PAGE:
The evolution of flespi accounts
flespi is a backend platform — it is intended for use inside other products while remaining invisible to its users. It’s like a database management system — everybody knows that a given product is backed by a database system but no-one cares about the specifics. End users need the product features, not the technologies implementing them behind the scenes. Here’s where flespi is relative to the end product users:
Having this concept in mind we initially designed flespi object structure as a flat list — each flespi user has its own private space where everything is living — all its devices, channels, streams, modems, telematics and MQTT messages. No hierarchy. In such case, a Product completely hides the flespi ecosystem from end users. And basically, it is enough for the Product to have just one flespi token to operate with flespi items and services using REST or MQTT API.
But as soon as flespi started to provide more features and ready-to-use technologies like event-driven web application design or it’s further growth into state database concept the Product developer becomes more interested in connecting its users directly to flespi in some application areas. To do less proxying in the Product and concentrate more on the business logic.
To simplify this permissions assignment process we developed flexible token ACLs that allow Product developer to create tokens with specific sets of rights and deliver them directly to end users. Such tokens provide access only to a limited subset of flespi items or functionality — those specified in the token ACL entries. The Product can also allow its end users to access flespi REST/MQTT services directly and rely on the security limitations of the flespi backend. This scheme of work is visualized below:
This works perfectly up to a certain volume of the flespi items — usually in telematics hub we are talking about up to ten thousand devices — and after reaching this volume operating with big flat list becomes complicated and slow at times due to the scale. For example, to access devices state for ten thousand devices via MQTT API you have to receive and handle one hundred thousands of state MQTT messages during subscription call.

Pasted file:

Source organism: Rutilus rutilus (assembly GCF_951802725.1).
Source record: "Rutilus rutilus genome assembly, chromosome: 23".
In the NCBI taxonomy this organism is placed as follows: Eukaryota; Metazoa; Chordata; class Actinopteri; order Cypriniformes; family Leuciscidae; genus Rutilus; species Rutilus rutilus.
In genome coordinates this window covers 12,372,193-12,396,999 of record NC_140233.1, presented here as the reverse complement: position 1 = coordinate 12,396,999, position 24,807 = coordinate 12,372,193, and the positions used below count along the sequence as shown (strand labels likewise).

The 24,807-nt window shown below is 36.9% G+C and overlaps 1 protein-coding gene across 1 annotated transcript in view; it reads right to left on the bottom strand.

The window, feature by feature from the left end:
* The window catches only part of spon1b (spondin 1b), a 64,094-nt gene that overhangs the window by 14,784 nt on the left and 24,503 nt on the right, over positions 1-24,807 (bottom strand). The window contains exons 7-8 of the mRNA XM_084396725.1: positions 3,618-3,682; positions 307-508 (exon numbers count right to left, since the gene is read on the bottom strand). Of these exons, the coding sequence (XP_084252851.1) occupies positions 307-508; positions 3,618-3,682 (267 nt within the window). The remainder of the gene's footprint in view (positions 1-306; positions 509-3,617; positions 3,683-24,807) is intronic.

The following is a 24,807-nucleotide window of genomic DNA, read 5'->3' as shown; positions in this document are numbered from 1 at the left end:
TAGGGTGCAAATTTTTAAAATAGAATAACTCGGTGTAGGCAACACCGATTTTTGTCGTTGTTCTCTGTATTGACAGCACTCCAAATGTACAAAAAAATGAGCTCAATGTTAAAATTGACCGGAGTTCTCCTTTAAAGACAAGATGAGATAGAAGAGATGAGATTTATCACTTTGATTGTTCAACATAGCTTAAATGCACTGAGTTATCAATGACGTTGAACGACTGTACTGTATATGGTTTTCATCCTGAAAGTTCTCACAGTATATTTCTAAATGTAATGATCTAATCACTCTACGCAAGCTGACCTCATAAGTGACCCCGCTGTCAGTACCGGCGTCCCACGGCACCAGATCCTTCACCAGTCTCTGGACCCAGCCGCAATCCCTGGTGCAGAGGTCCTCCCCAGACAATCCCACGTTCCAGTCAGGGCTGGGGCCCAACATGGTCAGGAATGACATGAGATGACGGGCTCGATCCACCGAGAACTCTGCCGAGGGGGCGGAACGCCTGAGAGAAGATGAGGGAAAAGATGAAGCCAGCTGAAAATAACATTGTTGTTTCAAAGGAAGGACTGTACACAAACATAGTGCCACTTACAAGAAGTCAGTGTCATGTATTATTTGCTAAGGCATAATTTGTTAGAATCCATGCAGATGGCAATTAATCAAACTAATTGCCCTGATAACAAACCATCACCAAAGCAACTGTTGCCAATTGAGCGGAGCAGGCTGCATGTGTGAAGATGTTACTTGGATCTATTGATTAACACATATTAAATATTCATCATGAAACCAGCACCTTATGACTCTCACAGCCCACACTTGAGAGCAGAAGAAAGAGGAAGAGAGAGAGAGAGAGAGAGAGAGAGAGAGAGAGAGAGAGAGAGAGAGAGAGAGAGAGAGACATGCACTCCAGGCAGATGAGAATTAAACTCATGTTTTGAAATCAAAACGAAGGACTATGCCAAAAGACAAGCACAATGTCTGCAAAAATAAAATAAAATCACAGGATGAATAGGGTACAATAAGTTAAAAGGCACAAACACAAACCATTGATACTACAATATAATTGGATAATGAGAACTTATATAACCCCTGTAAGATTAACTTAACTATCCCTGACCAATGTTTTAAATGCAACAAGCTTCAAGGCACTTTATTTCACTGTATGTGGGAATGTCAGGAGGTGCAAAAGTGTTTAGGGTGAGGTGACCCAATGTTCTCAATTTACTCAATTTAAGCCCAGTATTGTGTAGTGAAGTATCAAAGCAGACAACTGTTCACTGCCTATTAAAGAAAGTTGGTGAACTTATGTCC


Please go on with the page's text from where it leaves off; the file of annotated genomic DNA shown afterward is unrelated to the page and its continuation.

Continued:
These ten thousand devices do not belong to a single end user’s account — they are usually split among different users. Even if all devices relate to the same company, they most likely belong to different internal departments. Speaking in flespi terms, these devices can be split into separate flespi accounts without losing advantages of having them all in the same flat list.
From the user perspective, it is one isolated flespi account and from the Product perspective, it is the same big flat list whenever the Product needs to operate on the whole set of items. Below is the visualization of this concept:
This is the place where flespi accounts hierarchy system steps into the game. And this is the first feature available to our Commercial users only. With this feature, you can create and manage multiple flespi accounts.
The idea behind flespi accounts
The primary role of flespi accounts hierarchy system (we call it the subaccounts feature) is to create multiple accounts with parent-child relations between them.
We support up to four levels of hierarchy.
All items in child accounts are visible to their parent accounts in the flat list.
On the accounts hierarchy scheme shown above the parent account has access to all items, even to items located in child-2-2.